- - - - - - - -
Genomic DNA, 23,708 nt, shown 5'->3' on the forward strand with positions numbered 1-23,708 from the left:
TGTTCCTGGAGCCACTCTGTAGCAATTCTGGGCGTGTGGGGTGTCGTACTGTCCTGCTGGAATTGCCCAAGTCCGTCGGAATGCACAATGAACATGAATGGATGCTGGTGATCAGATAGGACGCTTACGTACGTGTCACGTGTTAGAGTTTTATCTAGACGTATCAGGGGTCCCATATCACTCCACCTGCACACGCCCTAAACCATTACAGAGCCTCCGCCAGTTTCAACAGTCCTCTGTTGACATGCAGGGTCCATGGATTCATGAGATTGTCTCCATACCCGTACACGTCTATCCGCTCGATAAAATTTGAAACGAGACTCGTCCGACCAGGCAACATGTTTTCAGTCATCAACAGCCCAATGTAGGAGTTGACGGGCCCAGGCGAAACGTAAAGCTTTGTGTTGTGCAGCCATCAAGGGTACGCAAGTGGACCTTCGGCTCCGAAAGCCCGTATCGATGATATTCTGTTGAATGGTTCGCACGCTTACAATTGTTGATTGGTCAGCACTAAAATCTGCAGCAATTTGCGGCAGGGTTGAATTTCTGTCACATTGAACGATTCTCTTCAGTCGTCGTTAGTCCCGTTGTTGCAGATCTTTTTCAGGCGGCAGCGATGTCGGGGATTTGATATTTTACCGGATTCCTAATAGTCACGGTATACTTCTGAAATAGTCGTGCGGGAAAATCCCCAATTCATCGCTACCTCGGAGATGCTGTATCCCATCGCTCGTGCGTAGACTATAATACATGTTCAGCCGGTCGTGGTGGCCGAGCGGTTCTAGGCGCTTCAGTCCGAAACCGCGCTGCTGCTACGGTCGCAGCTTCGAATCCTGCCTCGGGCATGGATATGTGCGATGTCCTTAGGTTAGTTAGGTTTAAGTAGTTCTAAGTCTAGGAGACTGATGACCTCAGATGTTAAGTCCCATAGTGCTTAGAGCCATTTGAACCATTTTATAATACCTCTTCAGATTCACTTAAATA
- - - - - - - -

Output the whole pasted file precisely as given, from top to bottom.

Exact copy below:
Genomic DNA, 23,708 nt, shown 5'->3' on the forward strand with positions numbered 1-23,708 from the left:
TGTTCCTGGAGCCACTCTGTAGCAATTCTGGGCGTGTGGGGTGTCGTACTGTCCTGCTGGAATTGCCCAAGTCCGTCGGAATGCACAATGAACATGAATGGATGCTGGTGATCAGATAGGACGCTTACGTACGTGTCACGTGTTAGAGTTTTATCTAGACGTATCAGGGGTCCCATATCACTCCACCTGCACACGCCCTAAACCATTACAGAGCCTCCGCCAGTTTCAACAGTCCTCTGTTGACATGCAGGGTCCATGGATTCATGAGATTGTCTCCATACCCGTACACGTCTATCCGCTCGATAAAATTTGAAACGAGACTCGTCCGACCAGGCAACATGTTTTCAGTCATCAACAGCCCAATGTAGGAGTTGACGGGCCCAGGCGAAACGTAAAGCTTTGTGTTGTGCAGCCATCAAGGGTACGCAAGTGGACCTTCGGCTCCGAAAGCCCGTATCGATGATATTCTGTTGAATGGTTCGCACGCTTACAATTGTTGATTGGTCAGCACTAAAATCTGCAGCAATTTGCGGCAGGGTTGAATTTCTGTCACATTGAACGATTCTCTTCAGTCGTCGTTAGTCCCGTTGTTGCAGATCTTTTTCAGGCGGCAGCGATGTCGGGGATTTGATATTTTACCGGATTCCTAATAGTCACGGTATACTTCTGAAATAGTCGTGCGGGAAAATCCCCAATTCATCGCTACCTCGGAGATGCTGTATCCCATCGCTCGTGCGTAGACTATAATACATGTTCAGCCGGTCGTGGTGGCCGAGCGGTTCTAGGCGCTTCAGTCCGAAACCGCGCTGCTGCTACGGTCGCAGCTTCGAATCCTGCCTCGGGCATGGATATGTGCGATGTCCTTAGGTTAGTTAGGTTTAAGTAGTTCTAAGTCTAGGAGACTGATGACCTCAGATGTTAAGTCCCATAGTGCTTAGAGCCATTTGAACCATTTTATAATACCTCTTCAGATTCACTTAAATA